“I can never read all the books I want; I can never be all the people I want and live all the lives I want. I can never train myself in all the skills I want. And why do I want? I want to live and feel all the shades, tones and variations of mental and physical experience possible in life. And I am horribly limited.” – Sylvia Plath.
I envy at people who have their lives all sorted out. These are the ones who know what they want from life and proceed according to a plan and never ever deviate from it. I still don’t know what I want to become. What I am now is actually a result of a series of circumstances. I kind of floated along the currents of certain events and reached where I am today.
Of one thing I was certain. I wanted to travel the world. I wanted to experience the varied lifestyles of different cultures and people. The only thing I was not sure was how I was going to achieve it. This was the late 90s. I did not even know where to look, there was no internet, no Google. The vague idea of becoming an air hostess crossed my mind which was met with horrified looks and sarcasm from my family. I cringe at how naive and without exposure I was during that time. I was a small town middle class girl with absolutely zero knowledge about the outside world. I was living in a world where the only “decent” career options were that of a doctor or an engineer. If you couldn’t become one, you became a Lecturer or teacher. I am talking about girls here. Boys could escape to Bombay as Mumbai was known then, or to “Gulf”.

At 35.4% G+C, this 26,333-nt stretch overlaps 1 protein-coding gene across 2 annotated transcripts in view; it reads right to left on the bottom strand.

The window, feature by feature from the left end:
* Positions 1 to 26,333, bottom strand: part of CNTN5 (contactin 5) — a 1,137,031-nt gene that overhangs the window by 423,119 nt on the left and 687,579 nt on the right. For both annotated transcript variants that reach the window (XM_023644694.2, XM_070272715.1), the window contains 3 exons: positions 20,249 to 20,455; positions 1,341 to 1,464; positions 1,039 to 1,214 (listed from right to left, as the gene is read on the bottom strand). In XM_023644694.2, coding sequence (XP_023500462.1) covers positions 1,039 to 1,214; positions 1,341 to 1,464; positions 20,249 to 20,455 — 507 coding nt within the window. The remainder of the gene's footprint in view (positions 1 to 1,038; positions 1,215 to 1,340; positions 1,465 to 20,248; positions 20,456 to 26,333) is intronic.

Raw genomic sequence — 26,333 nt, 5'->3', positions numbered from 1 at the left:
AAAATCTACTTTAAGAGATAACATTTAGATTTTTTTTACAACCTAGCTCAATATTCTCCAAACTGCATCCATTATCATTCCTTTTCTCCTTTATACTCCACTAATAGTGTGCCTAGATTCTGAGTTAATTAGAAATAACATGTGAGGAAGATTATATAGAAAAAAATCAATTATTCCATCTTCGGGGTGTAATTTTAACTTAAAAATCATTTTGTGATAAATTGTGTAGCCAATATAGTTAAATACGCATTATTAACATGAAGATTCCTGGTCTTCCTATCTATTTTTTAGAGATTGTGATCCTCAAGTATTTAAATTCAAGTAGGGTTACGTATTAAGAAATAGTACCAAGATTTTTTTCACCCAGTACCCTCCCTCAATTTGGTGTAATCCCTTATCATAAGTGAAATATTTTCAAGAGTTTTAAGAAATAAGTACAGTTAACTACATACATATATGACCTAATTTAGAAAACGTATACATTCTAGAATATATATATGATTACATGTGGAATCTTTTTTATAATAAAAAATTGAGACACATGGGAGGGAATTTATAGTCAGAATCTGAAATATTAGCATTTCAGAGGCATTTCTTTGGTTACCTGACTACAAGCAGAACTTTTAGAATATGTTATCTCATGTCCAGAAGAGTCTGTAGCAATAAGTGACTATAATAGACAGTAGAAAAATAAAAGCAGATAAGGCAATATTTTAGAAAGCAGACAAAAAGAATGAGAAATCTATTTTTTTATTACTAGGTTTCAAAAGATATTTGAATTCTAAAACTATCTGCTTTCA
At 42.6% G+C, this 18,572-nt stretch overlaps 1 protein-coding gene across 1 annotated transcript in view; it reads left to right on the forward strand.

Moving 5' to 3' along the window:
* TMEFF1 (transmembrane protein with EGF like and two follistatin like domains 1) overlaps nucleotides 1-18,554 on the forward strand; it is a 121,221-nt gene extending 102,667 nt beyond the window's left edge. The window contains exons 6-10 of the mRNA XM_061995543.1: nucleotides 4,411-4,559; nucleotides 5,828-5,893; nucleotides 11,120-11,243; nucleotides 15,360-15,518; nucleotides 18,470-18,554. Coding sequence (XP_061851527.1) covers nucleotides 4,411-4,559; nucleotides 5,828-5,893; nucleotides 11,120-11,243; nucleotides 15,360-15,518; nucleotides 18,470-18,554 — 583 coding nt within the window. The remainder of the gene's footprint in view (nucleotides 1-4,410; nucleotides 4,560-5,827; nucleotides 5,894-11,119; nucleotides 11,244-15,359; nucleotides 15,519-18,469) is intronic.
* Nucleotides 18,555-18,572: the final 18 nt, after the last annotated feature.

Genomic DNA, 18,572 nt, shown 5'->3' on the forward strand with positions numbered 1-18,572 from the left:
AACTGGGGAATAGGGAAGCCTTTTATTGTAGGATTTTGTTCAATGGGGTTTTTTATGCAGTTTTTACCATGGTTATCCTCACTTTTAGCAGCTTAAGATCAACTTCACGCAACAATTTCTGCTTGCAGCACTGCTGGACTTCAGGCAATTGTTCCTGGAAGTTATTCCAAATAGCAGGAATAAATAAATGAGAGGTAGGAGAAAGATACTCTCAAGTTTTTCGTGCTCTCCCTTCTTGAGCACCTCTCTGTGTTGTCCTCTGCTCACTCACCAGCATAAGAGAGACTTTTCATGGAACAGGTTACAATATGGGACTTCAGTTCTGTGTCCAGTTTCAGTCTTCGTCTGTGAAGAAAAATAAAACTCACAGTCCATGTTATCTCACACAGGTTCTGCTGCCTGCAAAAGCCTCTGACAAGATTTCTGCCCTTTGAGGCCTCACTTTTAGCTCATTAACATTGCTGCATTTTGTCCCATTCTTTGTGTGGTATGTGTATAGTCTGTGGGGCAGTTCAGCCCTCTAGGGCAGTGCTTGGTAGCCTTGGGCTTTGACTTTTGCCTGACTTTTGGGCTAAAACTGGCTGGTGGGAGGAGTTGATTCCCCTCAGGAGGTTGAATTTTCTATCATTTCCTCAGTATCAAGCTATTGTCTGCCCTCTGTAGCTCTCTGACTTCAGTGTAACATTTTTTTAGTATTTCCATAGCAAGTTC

Since I had royally bungled my chance at becoming a doctor and had successfully managed to reduce my percentage of marks by a whopping 20% from 10th to 12th grade, my parents had washed their hands off me. I was an ordinary under graduate student in our local college, studying a subject which bored me to death. I had the chance to take up English Literature, but being the snob that I was at that time, I thought it too degrading to take up Literature. This, in spite of having a voracious appetite for reading and being the school topper in English. My main concern in those days was about winning back the respect and approval of my family and relatives who (I assumed) were laughing at me for the mishap that was my pre-degree as plus two was known in those days. As I said earlier, how stupid and naive!
After scraping through my degree exams with a measly first class, again the big question ‘What next?’ I wanted to go to Coimbatore and do MCA at PSG College, but sending me to study at another place previously had not yielded great results, so my parents were reluctant. I can’t blame them. They had such high hopes when they sent me off to the prestigious college and the best coaching centre in Kerala at that time which churned out Doctors and Engineers and I had managed to screw it up royally. In other words, they didn’t trust me. If I had pressed on, they would have somehow sent me to Coimbatore, even though it was beyond their means, but what if I fail again?
I just let myself go then, joined for a PG Diploma in Software Engineering in a computer institute. To my surprise, I realized coding interested me. I was one of the top students in my class and they asked me to teach there immediately after my course. That small computer institute in Palakkad actually opened the doors to the wide upcoming world of Software Engineering in front of me.
Here I am now, after two decades, in the beautiful Emerald Isle, working for a renowned technology company and people ask me, how did you manage to do this? Well, I don’t know. And is this my final destination? or Vocation? I don’t know that either. All I know is that I kept my dreams alive. I started believing in myself again because of one special person who awakened in me the spark of self respect and taught me that life is an elixir to be savoured. My life is an ode to him.